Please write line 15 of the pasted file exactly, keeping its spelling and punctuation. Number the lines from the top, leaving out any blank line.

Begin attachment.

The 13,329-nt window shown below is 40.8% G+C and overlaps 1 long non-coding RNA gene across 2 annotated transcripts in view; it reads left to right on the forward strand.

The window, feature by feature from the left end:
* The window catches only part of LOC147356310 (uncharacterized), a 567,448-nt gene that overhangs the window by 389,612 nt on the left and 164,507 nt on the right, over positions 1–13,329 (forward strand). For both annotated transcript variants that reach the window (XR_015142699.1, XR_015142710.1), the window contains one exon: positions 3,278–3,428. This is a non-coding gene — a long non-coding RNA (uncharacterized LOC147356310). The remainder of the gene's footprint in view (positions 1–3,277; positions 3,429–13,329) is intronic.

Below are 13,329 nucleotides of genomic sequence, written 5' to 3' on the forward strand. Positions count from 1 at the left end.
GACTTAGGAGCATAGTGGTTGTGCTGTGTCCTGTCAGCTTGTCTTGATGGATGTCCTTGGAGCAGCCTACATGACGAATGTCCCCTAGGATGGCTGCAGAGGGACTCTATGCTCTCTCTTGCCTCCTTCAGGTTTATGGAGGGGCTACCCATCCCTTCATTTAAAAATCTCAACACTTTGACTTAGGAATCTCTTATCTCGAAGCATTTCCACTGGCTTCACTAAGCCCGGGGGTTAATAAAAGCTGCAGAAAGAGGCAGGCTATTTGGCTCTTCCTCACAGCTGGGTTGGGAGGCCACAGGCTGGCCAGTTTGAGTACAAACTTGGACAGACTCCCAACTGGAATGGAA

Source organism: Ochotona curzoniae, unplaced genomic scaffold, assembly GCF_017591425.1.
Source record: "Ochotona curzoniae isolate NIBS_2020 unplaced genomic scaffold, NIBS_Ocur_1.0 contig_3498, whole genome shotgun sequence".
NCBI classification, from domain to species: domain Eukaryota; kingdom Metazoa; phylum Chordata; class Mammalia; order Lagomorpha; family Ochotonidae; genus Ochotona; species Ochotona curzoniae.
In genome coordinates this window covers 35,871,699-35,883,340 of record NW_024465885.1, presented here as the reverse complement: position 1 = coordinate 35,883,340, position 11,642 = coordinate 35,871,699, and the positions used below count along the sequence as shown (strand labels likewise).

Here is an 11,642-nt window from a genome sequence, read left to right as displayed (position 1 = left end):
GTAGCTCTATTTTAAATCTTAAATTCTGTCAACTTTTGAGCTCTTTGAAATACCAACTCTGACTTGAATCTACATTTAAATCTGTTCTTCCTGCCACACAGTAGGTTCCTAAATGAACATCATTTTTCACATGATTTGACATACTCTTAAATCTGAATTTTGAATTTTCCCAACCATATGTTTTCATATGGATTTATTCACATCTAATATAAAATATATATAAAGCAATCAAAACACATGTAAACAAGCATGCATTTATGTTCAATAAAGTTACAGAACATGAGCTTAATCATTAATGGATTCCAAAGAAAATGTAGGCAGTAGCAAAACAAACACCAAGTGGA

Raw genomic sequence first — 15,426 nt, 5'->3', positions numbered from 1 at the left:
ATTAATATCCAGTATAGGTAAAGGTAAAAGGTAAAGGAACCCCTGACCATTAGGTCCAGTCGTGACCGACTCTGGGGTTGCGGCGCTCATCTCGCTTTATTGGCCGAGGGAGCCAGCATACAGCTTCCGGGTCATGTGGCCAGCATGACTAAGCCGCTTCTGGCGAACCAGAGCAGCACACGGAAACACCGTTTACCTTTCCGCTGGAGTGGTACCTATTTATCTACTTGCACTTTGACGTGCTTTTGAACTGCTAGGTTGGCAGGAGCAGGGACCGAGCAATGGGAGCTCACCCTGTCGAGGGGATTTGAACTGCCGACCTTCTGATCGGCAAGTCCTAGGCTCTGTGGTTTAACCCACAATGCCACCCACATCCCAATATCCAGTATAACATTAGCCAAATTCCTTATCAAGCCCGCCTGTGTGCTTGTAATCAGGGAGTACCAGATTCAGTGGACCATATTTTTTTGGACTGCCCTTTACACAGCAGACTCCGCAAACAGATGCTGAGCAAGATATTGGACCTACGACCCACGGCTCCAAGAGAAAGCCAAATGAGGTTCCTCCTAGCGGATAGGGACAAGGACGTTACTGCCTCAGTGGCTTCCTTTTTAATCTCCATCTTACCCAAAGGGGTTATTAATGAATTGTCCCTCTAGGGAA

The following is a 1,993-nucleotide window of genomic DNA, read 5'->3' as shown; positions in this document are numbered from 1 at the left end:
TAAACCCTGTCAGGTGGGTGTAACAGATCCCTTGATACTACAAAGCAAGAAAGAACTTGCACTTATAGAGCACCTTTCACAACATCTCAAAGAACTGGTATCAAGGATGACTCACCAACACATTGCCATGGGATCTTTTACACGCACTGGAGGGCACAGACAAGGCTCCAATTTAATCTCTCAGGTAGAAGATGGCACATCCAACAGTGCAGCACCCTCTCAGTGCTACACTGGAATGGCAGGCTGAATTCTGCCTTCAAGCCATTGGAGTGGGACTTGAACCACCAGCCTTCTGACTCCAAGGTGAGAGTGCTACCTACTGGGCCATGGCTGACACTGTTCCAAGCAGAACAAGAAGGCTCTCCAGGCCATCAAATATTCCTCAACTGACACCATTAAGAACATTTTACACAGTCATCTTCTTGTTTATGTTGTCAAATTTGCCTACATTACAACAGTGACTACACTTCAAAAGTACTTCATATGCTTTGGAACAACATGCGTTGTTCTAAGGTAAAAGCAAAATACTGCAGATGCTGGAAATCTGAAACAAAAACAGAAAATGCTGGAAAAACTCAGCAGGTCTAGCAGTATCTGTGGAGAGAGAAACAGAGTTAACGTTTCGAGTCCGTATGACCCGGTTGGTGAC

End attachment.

TAAACCCTGTCAGGTGGGTGTAACAGATCCCTTGATACTACAAAGCAAGAAAGAACTTGCACTTATAGAGCACCTTTCACAACATCTCAAAGAACTGGTATCAAGGATGACTCACCAACACATTGCCATGGGATCTTTTACACGCACTGGAGGGCACAGACAAGGCTCCAATTTAATCTCTCAGGTAGAAGATGGCACATCCAACAGTGCAGCACCCTCTCAGTGCTACACTGGAATGGCAGGCTGAATTCTGCCTTCAAGCCATTGGAGTGGGACTTGAACCACCAGCCTTCTGACTCCAAGGTGAGAGTGCTACCTACTGGGCCATGGCTGACACTGTTCCAAGCAGAACAAGAAGGCTCTCCAGGCCATCAAATATTCCTCAACTGACACCATTAAGAACATTTTACACAGTCATCTTCTTGTTTATGTTGTCAAATTTGCCTACATTACAACAGTGACTACACTTCAAAAGTACTTCATATGCTTTGGAACAACATGCGTTGTTCTAAGGTAAAAGCAAAATACTGCAGATGCTGGAAATCTGAAACAAAAACAGAAAATGCTGGAAAAACTCAGCAGGTCTAGCAGTATCTGTGGAGAGAGAAACAGAGTTAACGTTTCGAGTCCGTATGACCCGGTTGGTGAC